CompTIA Updates A+ for Mobility, Wireless, Virtualization, Security
CompTIA is updating its CompTIA A+ certification, recognizing that today’s professionals’ skills must go beyond the traditional break/fix PC work to encompass a number of emerging technologies. Among the new technologies included in the CompTIA A+ exam and certification are mobility, wireless, security and virtualization.
“The IT technician’s role is increasingly more complex and sophisticated than in the days of the break-fix PC repairman,” said Terry Erdle, executive vice president, skills certification at CompTIA, in a statement. “Today they are responsible for a myriad of technologies, from mobile devices and wireless to security and virtualization. The new CompTIA A+ exams reflect this reality.”
To earn CompTIA A+ certification, individuals must pass the first exam (220-801), which includes PC hardware, networking, laptops, printers, and operational procedures, and the second exam (220-802), which covers operating systems, security, mobile devices, troubleshooting, and integration of computing devices in a network. Multiple choice, multiple selection, and calculator-assisted questions are included in the updated examinations, as well as performance-based questions that require certification candidates to perform a task or solve a problem within a simulated IT environment.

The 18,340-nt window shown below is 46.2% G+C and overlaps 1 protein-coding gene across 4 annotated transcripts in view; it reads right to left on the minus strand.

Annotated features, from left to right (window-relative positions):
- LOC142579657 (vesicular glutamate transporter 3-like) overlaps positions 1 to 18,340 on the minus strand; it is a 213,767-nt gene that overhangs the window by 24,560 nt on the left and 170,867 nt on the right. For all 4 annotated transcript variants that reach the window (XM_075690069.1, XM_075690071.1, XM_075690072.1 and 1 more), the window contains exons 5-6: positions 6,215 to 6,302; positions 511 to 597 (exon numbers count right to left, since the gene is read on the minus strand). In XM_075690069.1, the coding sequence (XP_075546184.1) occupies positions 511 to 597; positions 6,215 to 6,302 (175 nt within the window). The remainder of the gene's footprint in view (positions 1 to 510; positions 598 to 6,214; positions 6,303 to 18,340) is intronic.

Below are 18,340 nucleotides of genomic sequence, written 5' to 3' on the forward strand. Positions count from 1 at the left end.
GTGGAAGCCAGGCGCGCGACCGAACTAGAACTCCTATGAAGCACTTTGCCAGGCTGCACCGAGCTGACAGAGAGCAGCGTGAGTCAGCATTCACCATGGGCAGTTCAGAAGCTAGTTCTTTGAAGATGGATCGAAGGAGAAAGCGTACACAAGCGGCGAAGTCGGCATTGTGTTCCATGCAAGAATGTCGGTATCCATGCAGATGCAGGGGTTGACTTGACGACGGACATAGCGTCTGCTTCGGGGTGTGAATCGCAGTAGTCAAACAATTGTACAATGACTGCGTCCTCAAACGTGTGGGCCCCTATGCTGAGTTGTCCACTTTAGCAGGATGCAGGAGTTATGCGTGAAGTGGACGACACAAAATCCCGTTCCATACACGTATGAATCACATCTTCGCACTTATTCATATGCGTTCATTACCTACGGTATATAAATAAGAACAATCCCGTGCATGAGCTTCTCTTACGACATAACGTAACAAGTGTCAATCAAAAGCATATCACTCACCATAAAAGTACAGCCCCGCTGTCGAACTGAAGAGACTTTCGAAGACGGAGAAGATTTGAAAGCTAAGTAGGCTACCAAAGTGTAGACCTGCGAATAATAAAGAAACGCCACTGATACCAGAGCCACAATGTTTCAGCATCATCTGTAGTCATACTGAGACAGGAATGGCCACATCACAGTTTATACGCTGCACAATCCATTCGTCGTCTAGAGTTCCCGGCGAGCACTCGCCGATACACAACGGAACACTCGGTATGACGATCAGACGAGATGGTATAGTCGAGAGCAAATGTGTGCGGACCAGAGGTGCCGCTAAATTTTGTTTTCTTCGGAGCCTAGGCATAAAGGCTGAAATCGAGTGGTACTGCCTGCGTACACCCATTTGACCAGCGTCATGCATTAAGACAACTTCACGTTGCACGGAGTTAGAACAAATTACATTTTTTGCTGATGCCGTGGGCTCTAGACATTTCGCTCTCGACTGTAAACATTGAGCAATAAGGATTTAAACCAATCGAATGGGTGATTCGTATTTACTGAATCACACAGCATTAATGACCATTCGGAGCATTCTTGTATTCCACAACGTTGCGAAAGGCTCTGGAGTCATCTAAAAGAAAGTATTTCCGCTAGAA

The following CompTIA Authorized Partners are offering educational materials and training resources:
As of now, the updated exams are only being offered in English, however, other languages will be introduced in the upcoming months. Complete exam objectives are available on the CompTIA certification website. More than 900,000 IT professionals have earned the CompTIA A+ credential since it was first introduced in 1993.
Certification also has a positive impact on workers’ paychecks. A recent Northern Illinois University survey found that earnings for community college students with a CompTIA certification increased 12.26 percent within nine months of earning the credential, compared to a 2.71 percent earnings increase for students without a certification.